“It is chaos, we’re adding fuel to the fire, and we’ll then be complaining about children having respiratory problems because the area is polluted.”

Honeycombe building
The Honeycomb building will stay but 1960s additions will be demolished
Honeycomb building
The Honeycomb building under the new plans

Transport for London had objected to the plans, claiming modelling had under-estimated the number of students using public transport. Council planners, however, said the figures were appropriate for an area with relatively poor public transport; an as-yet undecided sum will be handed to TfL over five years to improve local buses.

Local councillor and Conservative leader Nigel Fletcher – who dropped out of the planning committee to represent residents on the proposals – called for “pretty robust” conditions that would see Harris have to come back to the board with its traffic management plans. However, councillors decided that Harris should only submit its plans to council officers and the local ward councillors.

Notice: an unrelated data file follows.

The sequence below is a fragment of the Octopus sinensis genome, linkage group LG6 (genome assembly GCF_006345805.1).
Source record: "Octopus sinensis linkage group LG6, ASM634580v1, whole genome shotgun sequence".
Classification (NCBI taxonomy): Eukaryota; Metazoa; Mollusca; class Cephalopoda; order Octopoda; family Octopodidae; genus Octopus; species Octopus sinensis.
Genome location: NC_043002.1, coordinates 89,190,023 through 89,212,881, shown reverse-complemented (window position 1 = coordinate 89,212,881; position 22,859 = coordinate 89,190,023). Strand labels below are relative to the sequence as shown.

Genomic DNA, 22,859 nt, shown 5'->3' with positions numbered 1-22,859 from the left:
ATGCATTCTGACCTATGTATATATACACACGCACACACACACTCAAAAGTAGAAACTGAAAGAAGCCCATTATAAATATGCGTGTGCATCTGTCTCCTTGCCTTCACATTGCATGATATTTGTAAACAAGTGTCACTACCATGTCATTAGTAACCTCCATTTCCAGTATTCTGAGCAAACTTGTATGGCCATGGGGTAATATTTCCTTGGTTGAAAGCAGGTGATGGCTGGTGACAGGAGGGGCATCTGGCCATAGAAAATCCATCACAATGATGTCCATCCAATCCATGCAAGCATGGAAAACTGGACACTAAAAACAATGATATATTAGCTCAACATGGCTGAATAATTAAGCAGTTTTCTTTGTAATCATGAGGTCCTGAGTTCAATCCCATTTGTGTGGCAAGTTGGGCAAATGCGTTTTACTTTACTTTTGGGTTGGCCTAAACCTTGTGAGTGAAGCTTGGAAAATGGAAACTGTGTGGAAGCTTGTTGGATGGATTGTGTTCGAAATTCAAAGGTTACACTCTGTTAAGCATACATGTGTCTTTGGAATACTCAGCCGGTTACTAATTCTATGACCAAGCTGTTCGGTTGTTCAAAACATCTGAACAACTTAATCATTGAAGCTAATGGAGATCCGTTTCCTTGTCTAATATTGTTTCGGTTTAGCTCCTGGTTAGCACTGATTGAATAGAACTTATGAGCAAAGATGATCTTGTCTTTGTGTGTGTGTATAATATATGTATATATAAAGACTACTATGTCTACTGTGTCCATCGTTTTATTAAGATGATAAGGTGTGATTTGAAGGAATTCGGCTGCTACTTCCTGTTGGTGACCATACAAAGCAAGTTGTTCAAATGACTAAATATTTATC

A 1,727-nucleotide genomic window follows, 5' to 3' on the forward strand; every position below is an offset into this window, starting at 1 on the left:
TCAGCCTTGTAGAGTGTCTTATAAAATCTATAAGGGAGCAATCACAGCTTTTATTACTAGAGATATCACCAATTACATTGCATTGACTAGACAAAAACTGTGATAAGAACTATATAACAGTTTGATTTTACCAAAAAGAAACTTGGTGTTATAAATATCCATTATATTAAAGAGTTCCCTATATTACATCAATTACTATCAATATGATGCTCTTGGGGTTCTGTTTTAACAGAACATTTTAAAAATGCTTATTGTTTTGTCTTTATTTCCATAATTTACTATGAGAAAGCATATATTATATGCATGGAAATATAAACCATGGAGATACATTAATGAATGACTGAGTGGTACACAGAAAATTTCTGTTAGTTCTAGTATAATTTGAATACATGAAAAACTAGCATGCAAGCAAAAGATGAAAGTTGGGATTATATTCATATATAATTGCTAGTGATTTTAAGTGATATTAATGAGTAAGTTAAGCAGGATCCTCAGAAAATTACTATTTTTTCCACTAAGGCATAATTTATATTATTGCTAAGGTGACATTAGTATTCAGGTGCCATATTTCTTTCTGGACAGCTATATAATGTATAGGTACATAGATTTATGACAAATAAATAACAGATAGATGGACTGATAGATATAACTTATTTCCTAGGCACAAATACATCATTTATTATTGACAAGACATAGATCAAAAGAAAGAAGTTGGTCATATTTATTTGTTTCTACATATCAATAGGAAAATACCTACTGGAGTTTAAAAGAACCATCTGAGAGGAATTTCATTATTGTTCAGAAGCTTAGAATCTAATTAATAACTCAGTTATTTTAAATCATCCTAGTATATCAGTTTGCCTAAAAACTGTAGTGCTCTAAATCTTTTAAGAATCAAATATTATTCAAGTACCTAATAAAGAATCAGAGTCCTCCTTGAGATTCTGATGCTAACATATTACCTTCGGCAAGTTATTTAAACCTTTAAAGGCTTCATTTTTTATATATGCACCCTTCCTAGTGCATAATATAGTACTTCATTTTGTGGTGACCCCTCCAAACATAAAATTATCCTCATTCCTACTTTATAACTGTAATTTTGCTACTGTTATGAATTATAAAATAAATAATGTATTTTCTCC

George McMillan, the executive principal of nearby Harris Greenwich, also in Eltham, who will take charge of the new school, said that the school’s timings would be staggered by 30 minutes with Crown Woods to reduce its impact.

“As part of our travel plan the majority of children will cycle and walk to school, particularly because they are boys. Fewer children will need to go out of borough – particularly to Beths Grammar, which is four miles away.” He pledged that children who got dropped off will be “well managed” and “that senior staff will be on hand” to enforce rules laid down with parents.

“It’ll be 2025/6 before we have all pupils on site, so there’ll be plenty of time to iron out any teething problems.”

Before and after images of the new school
Before and after: the new school from Avery Hill Park

McMillan said it would be “a flagship school for the Royal Borough of Greenwich and an asset for the whole community to enjoy”.

Mike Sear, of the school’s transport planners MLM, blamed traffic problems in the area on changes made to Bexley Road to make life easier for pedestrians and cyclists, which were “all to the detriment of vehicle capacity”.